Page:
With 2014 rapidly coming to a close, it’s time to look to the future and consider the potential industry challenges we’ll be facing in 2015. While we can expect to see the return of some of the issues we faced in 2014, there are still a number of new threats that we need to be aware of in the year to come.
Unlike malware, muleware solicits the participation of the user and offers incentives to play a small role in the attack campaign. Up until this point, cybercriminals have attained their resources by exploiting and compromising devices. But wouldn’t it be more efficient and much more profitable to pay for these resources and turn thousands of would-be victims into part of the attacker’s supply chain? I envision that this new form of muleware will be based on the anonymity of TOR networking and commerce conducted via cryptocurrency such as Bitcoin. Marketplaces will connect the demand with the supply and cybercrime will rise to an entirely new level, a level that we are not prepared to defend against.
The good news on this front is that authentication methods are getting stronger and the adoption of two-factor authentication is defeating historical brute-force password attacks. The bad news is that attackers are innovating and finding weaknesses in the re-authentication processes where standards are not widely adopted and one service provider’s metadata may be used as another service provider’s validation secrets.
In 2012 we watched as tech journalist Mat Honan was compromised, costing him the loss of his digital journal. And in 2014, we saw call-forwarding features were used to subvert Google’s two-factor authentication. In both cases, the attacker posed as the victim claiming they were locked out of their account. Some systems use a series of questions to re-authenticate while others require you to disclose private information. But it appears that a very persistent and irate customer can almost always get their way, which is a problem when that person is the attacker.
In 2015, we will see a rise in this type of reflective re-authentication attack as hackers look for weaknesses along the authentication chain. Authentication systems in general focus on validating users, but when that user is in a state of recovery because they have been locked out for some reason, there is just too much flexibility in getting this unauthenticated user back to an operational state. Until these methods are strengthened, attackers will continue to abuse them.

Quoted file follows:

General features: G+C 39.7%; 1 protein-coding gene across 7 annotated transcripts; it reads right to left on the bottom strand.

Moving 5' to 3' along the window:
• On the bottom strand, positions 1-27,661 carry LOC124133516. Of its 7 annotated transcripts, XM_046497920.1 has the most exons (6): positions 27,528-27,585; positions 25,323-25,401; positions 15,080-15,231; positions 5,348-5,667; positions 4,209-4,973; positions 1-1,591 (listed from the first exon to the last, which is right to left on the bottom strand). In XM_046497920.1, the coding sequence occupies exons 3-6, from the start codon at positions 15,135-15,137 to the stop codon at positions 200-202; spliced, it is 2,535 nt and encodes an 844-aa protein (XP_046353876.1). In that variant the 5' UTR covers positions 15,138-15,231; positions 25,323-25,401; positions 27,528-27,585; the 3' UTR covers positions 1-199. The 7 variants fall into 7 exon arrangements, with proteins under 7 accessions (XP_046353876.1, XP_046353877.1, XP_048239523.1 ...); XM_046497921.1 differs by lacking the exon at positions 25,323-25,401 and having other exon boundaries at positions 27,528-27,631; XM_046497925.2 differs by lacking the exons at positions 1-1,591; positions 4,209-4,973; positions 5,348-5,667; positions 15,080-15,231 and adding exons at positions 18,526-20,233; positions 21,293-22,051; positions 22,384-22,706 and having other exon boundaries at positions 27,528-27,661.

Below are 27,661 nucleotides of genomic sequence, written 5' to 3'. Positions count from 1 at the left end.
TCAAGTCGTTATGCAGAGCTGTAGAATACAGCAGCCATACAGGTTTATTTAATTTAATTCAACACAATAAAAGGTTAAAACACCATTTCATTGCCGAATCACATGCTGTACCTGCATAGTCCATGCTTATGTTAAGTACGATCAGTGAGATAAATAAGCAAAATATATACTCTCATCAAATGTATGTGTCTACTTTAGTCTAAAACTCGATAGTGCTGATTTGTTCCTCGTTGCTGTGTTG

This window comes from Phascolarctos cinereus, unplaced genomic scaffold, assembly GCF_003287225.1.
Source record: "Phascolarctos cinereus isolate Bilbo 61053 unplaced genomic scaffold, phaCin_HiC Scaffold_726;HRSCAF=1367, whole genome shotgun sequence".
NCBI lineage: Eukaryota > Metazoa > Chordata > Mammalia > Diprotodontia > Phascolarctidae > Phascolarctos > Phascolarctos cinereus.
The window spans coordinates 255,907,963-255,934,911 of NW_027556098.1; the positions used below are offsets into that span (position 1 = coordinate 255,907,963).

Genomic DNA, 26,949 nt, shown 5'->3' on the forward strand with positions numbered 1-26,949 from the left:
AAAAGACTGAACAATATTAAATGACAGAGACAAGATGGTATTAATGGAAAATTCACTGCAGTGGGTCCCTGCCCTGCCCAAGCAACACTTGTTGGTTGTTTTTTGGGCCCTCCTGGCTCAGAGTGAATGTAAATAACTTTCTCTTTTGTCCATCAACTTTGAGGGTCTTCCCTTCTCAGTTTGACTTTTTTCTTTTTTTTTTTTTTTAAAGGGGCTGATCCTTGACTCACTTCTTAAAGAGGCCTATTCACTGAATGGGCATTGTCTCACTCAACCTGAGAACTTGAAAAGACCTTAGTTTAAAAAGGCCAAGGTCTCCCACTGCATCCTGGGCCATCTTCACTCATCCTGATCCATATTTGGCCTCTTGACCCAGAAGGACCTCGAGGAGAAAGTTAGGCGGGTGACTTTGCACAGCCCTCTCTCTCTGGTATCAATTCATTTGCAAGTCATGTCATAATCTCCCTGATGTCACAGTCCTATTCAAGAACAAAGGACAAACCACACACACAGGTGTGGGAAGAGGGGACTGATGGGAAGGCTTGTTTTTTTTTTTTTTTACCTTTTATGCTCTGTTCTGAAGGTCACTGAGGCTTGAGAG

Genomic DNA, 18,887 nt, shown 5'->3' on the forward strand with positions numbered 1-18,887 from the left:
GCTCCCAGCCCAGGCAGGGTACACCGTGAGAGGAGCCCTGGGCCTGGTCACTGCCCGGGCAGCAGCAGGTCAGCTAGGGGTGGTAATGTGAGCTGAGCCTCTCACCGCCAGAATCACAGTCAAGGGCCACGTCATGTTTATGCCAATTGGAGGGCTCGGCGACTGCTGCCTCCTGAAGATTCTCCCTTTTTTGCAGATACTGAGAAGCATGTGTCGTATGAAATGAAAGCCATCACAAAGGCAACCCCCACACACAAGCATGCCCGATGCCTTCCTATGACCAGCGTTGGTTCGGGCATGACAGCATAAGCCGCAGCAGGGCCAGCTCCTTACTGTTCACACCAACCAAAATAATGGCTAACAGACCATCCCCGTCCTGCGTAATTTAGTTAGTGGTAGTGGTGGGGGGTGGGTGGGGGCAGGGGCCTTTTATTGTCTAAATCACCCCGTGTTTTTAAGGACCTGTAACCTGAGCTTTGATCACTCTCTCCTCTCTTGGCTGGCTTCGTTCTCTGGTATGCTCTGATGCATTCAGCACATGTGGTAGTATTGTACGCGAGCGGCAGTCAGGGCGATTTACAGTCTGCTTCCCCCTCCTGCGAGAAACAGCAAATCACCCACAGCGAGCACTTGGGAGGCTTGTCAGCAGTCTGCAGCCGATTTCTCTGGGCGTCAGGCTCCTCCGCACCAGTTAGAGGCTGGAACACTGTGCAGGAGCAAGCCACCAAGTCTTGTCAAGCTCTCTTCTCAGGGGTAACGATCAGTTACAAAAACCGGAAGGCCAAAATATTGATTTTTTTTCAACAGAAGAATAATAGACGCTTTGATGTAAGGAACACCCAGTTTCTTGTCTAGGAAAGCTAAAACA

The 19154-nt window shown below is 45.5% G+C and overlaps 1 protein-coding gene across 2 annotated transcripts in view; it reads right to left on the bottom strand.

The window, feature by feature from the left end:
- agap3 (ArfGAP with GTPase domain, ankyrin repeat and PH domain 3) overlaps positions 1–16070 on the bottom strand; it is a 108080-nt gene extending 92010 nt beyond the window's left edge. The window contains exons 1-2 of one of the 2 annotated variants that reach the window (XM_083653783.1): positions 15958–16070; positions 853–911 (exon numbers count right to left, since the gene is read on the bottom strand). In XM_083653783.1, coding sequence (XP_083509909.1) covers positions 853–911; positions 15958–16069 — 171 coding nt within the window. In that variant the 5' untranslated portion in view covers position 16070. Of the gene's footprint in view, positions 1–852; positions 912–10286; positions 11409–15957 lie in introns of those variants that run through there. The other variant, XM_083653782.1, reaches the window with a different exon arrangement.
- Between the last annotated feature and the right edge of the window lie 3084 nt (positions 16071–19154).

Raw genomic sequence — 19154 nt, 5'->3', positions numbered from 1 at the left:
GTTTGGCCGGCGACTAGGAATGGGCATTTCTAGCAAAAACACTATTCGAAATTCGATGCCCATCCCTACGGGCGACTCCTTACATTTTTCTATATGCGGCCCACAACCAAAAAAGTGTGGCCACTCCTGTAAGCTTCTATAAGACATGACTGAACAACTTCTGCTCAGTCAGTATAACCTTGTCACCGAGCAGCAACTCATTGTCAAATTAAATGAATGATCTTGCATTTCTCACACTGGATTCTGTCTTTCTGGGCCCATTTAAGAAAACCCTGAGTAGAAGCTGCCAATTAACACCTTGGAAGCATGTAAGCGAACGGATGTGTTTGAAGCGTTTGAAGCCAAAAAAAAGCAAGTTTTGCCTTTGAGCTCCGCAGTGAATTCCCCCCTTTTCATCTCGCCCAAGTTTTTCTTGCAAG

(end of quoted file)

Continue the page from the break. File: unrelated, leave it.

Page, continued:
Ransomware remains profitable, and cybercriminals are always looking for areas to grow their business. To date, victims have mainly been individuals with data from their computers or smartphones being held for ransom. But the one industry at great risk here is health care. Three factors make it a highly attractive target for ransomware expansion in 2015 – the mandate to move to electronic records, the sensitive nature of health care data, and the immaturity of the information security practices that exist in the health care industry today. This is a scary notion because we rely so heavily on the availability and accuracy of patient records. The cost of a compromise could range from an inconvenience to loss of life.
Ransomware has mainly been about holding your data captive through encryption, and unless you pay within a window of time – typically 48 hours – your data will be erased and you will not see it again. This would not matter if you had things backed up properly, but that remains to be a problem for everyone.
Extortionware is an expansion on ransomware whereby unless you pay a certain amount to the attacker, the data will be made public for all to see (or for more targeted disclosure). What if the data contains evidence of infidelity, for example? The list of possible incriminating data goes on and on, but you can see how this differs from ransomware. Much like spear phishing, this attack will be much more targeted, but attackers will yield a higher take per victim, and those victims are less likely to involve law enforcement due to the sensitive nature of the data.
As I stated last year, while all of this is truly frightening, the good news is that security technologies and best practices are constantly improving as well. It is up to all of us to stay on top of the latest attack trends and continuously update our security strategies and arsenals to respond more effectively.